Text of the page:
Wednesday, 25 March 2015

Women Use Gossip as a Weapon, Men Use their Fists as a Weapon

The following article is re-printed from the 'All the Rage' blog which can be found HERE:
Fact Check: Do women use gossip as a form of aggression more often than men? 
We have likely all heard people say that men typically express their aggression physically while women express their aggression indirectly using gossip. Gossip, or talking about people without their knowledge, is something that surrounds us every day. It starts in the hallways of middle school, follows us through college, and is present in our workplaces; it is nearly impossible to escape. That said, gossip isn’t always bad, as researchers often talk about “positive gossip.” Positive gossip helps individuals understand peer groups, learn who to trust, and build social connections by sharing personal information. It can sometimes, however, become a tool for aggression. 
But do women gossip more often than men? To answer that question, we’ll turn first to a 2014 study conducted by Dr. Francis McAndrew, who investigated the distinct way women express aggression. McAndrew found that gossip was used in an effort to eliminate, damper, or constrict the social network of others. McAndrew also discovered that women were more likely to gossip about other women rather than men and he argued this was because women are seen as more direct competition. 
Another study that looked for a concrete difference in aggression between males and females was a 2006 study by Dr. Nicole Hess and Dr. Edward Hagen exposed men and women to the same aggression-evoking stimulus. Specifically, participants were told that their group members had reported that they had not done any of the required work on a group project. Hess and Hagen found that women, in response to this provocation, had a stronger desire than men to aggress indirectly through gossip. One other interesting aspect of this study is that they controlled for social norms and approval and still concluded, “Young adult women reported a significantly stronger desire than men to retaliate with gossip against a reputational attack, even after controlling for social norms and approval” (p. 242). 
Anger and aggression can be expressed in many different ways. The studies presented here don’t suggest that women are more angry, temperamental, or aggressive than men. However, they do seem to confirm the idea that compared to men, women use gossip more frequently as a form of aggression.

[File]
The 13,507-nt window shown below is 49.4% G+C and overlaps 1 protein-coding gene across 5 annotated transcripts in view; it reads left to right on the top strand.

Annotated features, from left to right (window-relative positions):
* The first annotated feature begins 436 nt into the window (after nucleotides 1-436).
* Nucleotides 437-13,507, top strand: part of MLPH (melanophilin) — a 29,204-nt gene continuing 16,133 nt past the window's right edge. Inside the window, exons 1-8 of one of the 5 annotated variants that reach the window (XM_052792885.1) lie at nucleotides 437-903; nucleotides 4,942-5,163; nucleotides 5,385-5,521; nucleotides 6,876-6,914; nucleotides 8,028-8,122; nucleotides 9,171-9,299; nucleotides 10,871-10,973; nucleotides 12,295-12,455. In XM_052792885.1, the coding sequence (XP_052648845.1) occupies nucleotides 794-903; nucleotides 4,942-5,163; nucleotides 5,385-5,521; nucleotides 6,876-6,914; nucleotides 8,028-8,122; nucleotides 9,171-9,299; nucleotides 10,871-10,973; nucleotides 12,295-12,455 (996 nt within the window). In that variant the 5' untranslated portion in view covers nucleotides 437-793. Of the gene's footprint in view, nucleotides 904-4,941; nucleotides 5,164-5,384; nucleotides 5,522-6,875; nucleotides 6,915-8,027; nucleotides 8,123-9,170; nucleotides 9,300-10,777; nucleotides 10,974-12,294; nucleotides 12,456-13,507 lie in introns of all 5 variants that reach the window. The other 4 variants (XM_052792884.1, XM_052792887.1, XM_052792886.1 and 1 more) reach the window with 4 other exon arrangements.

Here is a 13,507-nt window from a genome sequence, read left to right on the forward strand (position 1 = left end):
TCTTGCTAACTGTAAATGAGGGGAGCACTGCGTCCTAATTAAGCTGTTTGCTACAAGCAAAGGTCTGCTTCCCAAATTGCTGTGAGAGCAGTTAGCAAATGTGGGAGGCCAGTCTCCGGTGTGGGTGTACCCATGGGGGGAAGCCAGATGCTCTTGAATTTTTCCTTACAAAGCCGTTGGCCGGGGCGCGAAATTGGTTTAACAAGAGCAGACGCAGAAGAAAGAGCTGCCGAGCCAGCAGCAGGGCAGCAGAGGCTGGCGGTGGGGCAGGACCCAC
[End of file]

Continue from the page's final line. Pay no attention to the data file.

(Source: http://blog.uwgb.edu/alltherage/fact-check-do-women-use-gossip-as-a-form-of-aggression-more-often-than-men/

One of the questions that I ask myself after reading this short article is: Why do the police and courts persist in punishing men for using physical violence but they do not punish women for using psychological violence (which is equally as harmful/damaging)?  Is this not evidence that the justice system is presently stacked against men and in favour of women?


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2 comments:

  1. A partial answer to the physical violence verses psychological violence punishment.

    Courts deal with evidence. Physical evidence for the most part is instantly recognizable. Many cases do have a mental evaluation phase.

    A physical hurt is pretty much the same no matter what the person's other bases are (race, gender, etc).

    A mental hurt can vary greatly within a family unit. Applying a psychological type of hurt across cultures or religions is near impossible.

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  2. You're right that it may be very hard to determine psychological abuse due to varations in personality and the way that human personalities/characters evolve, but it's certainly possible to a certain extent. Psychological disorders (if you want to call them that) can often be the result of psychological bullying, e.g. schizophrenia, and Stockholm Syndrome to name but two.

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